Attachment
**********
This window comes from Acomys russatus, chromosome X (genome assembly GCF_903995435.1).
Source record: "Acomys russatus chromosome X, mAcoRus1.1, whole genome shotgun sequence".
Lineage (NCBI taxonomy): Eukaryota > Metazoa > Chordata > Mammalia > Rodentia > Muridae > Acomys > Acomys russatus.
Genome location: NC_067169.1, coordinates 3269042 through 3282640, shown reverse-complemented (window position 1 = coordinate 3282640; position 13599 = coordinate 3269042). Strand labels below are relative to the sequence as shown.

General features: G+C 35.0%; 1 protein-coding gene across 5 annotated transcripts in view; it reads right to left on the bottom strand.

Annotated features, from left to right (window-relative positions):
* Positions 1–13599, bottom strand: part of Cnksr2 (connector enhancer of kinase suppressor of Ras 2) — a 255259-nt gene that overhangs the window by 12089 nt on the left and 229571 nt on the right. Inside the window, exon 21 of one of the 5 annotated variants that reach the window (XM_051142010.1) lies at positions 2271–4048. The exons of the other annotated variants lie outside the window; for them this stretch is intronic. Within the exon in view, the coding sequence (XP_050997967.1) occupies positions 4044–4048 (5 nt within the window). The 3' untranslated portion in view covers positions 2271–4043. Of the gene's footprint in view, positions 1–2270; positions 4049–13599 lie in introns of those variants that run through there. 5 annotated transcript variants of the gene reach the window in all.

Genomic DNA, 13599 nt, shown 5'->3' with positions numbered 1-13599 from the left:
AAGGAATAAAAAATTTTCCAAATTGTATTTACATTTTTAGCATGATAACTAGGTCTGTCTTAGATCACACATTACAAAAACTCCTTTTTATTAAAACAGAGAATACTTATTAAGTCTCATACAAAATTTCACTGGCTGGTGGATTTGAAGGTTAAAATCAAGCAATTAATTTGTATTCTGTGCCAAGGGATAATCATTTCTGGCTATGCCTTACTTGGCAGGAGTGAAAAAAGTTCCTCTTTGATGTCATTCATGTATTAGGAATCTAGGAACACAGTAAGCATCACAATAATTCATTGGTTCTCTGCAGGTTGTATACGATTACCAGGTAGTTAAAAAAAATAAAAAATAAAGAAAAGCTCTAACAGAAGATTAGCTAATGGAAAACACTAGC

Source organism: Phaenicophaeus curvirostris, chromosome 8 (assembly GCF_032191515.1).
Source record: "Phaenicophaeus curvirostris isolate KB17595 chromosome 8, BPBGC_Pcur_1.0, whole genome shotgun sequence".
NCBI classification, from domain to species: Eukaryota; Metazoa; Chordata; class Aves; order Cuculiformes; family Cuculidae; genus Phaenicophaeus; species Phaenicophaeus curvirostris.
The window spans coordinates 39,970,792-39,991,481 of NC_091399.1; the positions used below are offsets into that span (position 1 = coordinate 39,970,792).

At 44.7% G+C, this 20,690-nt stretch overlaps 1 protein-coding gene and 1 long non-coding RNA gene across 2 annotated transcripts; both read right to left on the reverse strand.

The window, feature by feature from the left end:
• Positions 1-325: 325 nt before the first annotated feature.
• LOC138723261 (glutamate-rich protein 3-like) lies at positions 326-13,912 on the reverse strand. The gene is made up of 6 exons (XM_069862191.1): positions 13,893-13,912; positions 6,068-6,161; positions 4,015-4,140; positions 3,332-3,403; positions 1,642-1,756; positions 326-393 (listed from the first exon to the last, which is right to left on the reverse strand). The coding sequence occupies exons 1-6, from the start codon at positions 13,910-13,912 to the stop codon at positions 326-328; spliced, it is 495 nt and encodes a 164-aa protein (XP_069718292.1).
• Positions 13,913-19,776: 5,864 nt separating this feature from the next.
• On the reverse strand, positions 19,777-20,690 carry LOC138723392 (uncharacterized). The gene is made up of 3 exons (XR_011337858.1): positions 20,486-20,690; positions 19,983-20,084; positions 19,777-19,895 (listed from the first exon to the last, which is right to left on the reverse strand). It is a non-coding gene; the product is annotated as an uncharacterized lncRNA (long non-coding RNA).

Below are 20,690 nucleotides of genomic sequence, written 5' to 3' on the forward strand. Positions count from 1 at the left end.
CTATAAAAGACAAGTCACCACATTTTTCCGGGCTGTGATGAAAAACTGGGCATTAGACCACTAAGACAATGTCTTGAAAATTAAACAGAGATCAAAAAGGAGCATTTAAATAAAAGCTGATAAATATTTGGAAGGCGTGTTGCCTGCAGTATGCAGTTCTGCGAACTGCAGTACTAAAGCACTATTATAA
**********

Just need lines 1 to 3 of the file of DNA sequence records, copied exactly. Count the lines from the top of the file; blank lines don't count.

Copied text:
This window comes from Acomys russatus, chromosome X (genome assembly GCF_903995435.1).
Source record: "Acomys russatus chromosome X, mAcoRus1.1, whole genome shotgun sequence".
Lineage (NCBI taxonomy): Eukaryota > Metazoa > Chordata > Mammalia > Rodentia > Muridae > Acomys > Acomys russatus.